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What are Networks?

A network is any system that can be represented as a collection of things, people, or groups (called nodes) and their connections (called links). In political science, networks have been used to model the spread of news or gossip through a community, alliances between rebel groups, co-sponsorship of bills among legislators, and the flow of money in politics. The network above represents the spread of (mis)information about the Zika virus over Twitter, based on a dataset I collected of all tweets in the Western Hemisphere mentioning Zika during the height of the pandemic. The nodes are Twitter users and the links indicate who re-tweeted whom. The colors reveal densely-linked clusters of nodes which, my analysis shows, correspond primarily to labor unions, immigrant groups, political parties, and followers of popular politicians. Political networks such as these thus appear to be important conduits of information and fake news that shape public health crises.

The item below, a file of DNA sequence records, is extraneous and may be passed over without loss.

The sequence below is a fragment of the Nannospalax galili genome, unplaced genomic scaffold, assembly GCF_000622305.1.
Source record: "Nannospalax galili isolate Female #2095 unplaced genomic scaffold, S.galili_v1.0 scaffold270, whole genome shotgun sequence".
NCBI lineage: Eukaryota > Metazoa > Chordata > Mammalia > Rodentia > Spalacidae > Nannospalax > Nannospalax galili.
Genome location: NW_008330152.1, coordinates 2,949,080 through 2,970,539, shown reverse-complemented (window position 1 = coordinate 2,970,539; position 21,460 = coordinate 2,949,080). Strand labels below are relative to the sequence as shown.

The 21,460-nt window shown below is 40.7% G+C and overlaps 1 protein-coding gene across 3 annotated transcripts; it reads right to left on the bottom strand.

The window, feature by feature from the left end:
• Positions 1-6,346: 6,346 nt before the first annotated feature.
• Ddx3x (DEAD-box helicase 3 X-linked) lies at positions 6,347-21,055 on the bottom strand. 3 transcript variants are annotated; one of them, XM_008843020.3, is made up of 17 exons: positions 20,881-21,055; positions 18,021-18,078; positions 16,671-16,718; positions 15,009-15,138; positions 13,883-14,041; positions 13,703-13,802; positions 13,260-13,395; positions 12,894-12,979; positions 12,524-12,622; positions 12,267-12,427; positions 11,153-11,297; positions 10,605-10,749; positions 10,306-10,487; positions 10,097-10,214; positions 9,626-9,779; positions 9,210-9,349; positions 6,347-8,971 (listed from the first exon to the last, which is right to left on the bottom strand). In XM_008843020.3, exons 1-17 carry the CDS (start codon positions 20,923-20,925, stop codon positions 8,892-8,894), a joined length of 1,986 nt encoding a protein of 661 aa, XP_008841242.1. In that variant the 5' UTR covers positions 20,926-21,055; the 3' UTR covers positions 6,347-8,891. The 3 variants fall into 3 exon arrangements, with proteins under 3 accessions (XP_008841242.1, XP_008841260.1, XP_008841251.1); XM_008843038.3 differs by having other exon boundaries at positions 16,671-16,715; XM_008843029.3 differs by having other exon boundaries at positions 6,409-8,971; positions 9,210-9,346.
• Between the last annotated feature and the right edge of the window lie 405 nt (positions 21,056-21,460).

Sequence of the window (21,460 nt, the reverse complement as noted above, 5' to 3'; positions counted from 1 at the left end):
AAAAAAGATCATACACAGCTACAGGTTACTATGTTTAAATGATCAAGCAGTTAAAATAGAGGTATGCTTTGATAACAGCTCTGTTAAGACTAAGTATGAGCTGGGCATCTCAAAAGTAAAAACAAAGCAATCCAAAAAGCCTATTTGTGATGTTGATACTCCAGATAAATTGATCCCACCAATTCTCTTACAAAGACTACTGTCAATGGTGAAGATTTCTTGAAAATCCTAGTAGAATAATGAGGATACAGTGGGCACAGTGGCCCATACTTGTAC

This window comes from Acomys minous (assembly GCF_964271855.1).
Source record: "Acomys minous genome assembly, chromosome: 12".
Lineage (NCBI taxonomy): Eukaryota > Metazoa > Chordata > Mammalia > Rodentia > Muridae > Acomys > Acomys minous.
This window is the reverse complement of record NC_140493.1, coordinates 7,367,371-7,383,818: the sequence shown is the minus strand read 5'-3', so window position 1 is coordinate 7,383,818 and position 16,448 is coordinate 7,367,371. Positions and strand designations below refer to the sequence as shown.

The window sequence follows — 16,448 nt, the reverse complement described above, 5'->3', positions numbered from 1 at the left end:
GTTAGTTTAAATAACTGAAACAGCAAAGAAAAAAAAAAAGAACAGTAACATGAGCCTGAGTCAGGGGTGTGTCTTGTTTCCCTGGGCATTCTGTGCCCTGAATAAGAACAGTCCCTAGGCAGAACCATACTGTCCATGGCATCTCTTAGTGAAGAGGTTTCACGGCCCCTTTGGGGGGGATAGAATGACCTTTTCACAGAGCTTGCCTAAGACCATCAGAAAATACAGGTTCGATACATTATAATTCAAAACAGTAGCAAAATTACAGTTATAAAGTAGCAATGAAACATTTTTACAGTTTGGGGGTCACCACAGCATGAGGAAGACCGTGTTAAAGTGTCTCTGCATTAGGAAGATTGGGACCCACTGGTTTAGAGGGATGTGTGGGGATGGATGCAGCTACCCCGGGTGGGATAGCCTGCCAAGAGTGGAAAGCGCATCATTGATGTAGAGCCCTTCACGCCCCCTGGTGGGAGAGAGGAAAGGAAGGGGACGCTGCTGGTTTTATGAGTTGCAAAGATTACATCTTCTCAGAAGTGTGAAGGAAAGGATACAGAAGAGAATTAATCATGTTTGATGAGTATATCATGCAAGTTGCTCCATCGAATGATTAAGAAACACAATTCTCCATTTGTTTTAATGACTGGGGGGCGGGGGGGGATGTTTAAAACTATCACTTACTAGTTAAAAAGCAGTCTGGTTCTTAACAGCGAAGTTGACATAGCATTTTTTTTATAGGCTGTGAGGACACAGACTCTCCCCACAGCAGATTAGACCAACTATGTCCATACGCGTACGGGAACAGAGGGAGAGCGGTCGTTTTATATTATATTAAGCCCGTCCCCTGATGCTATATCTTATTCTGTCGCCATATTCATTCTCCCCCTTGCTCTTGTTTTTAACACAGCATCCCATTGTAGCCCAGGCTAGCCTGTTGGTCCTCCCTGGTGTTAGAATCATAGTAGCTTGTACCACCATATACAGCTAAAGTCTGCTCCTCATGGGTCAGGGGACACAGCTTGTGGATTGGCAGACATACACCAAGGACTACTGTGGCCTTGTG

Above: My Facebook network in 2015 (my own node is hidden for clarity). Purple nodes are college friends, dark green are high school classmates, light green are runners I've coached, blue are Boston friends, and yellow are campers and counselors from Seeds of Peace.

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